Anyway, we arrived at the small cove and all raced out of the car, pushing one another out of the way, as we had a competition to see who could spot it first. 40 minutes later we still couldn’t find it and it certainly wasn’t a big area. This was shortly followed by a lot of head-scratching from Juan and Alex. We didn’t say “I told you so” just yet but it was on our minds.

We left the Cinclodes-less cove and clambered onto our little boat in the chaotic port for our trip along the rocky cliffs just outside the natural harbour. There were about a million people on the quay shouting at us in Spanish but we had no time for retail – we had a few targets on the boat trip and we still hoped we’d have time to return to the cove for the Cinclodes.

I hadn’t expected heavy seas but there were a few moments on the boat where I thought I may need to ask for the brown paper bag again. It was a little lumpy for a landlubber like me. I’m delighted to report, though, that the fistful of lifers kept my mind off the lumps and I kept my breakfast inside.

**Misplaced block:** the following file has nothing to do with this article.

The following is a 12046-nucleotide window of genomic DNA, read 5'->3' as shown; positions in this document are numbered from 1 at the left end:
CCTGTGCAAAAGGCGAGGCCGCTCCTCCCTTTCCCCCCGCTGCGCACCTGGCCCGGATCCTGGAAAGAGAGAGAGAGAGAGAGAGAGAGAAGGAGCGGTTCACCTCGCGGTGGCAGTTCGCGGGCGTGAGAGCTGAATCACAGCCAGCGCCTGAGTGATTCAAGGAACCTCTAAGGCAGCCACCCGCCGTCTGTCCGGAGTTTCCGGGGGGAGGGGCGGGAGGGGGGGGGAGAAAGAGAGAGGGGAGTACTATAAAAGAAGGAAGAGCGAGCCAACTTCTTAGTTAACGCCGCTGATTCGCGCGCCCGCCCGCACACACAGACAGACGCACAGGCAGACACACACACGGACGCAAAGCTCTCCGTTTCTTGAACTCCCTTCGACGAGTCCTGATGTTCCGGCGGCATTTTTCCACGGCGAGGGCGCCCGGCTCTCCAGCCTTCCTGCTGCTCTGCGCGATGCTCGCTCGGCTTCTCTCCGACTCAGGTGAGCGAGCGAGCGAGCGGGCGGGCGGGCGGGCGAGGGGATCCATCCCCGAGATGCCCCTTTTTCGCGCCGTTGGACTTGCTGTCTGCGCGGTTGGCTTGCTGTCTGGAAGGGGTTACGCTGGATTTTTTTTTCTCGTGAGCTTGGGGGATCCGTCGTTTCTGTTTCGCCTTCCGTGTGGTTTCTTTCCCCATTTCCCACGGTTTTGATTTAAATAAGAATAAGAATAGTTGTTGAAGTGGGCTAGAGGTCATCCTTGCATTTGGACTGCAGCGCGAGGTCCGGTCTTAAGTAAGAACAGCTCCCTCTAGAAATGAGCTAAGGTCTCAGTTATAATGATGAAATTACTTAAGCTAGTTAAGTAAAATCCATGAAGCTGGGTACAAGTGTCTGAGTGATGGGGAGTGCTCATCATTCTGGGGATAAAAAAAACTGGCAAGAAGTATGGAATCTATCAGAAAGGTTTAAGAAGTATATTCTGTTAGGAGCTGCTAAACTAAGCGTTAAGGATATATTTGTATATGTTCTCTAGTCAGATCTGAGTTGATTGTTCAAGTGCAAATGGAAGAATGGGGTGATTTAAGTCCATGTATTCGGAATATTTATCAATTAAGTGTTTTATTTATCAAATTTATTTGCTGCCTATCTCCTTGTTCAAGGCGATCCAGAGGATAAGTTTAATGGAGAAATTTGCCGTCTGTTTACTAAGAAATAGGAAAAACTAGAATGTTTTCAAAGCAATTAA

We got every one of our targets with relative ease.

Red-legged Cormorant

Red-legged Cormorant

Humboldt Penguin

Humboldt Penguin

Humboldt Penguin

Blackish Oystercatcher

Peruvian Booby

Peruvian Pelican

Peruvian Pelican

There were also about a million Inca Terns.

We returned to the port and headed straight back to the cove. You guessed it – still no Cinclodes. Now we were grumpy. Well, about as grumpy as you can get on a splendid day of birding, which is probably not that grumpy.

Juan and Alex didn’t even have a plan B. I asked them if there was anywhere else where we could find it and there really wasn’t. So, they improvised. Their improvising meant more hill climbing to the top of a cliff above the cove for a better view of more suitable habitat, looking down onto the rocky coastline where the cold Humboldt current crashed against the jagged rocks.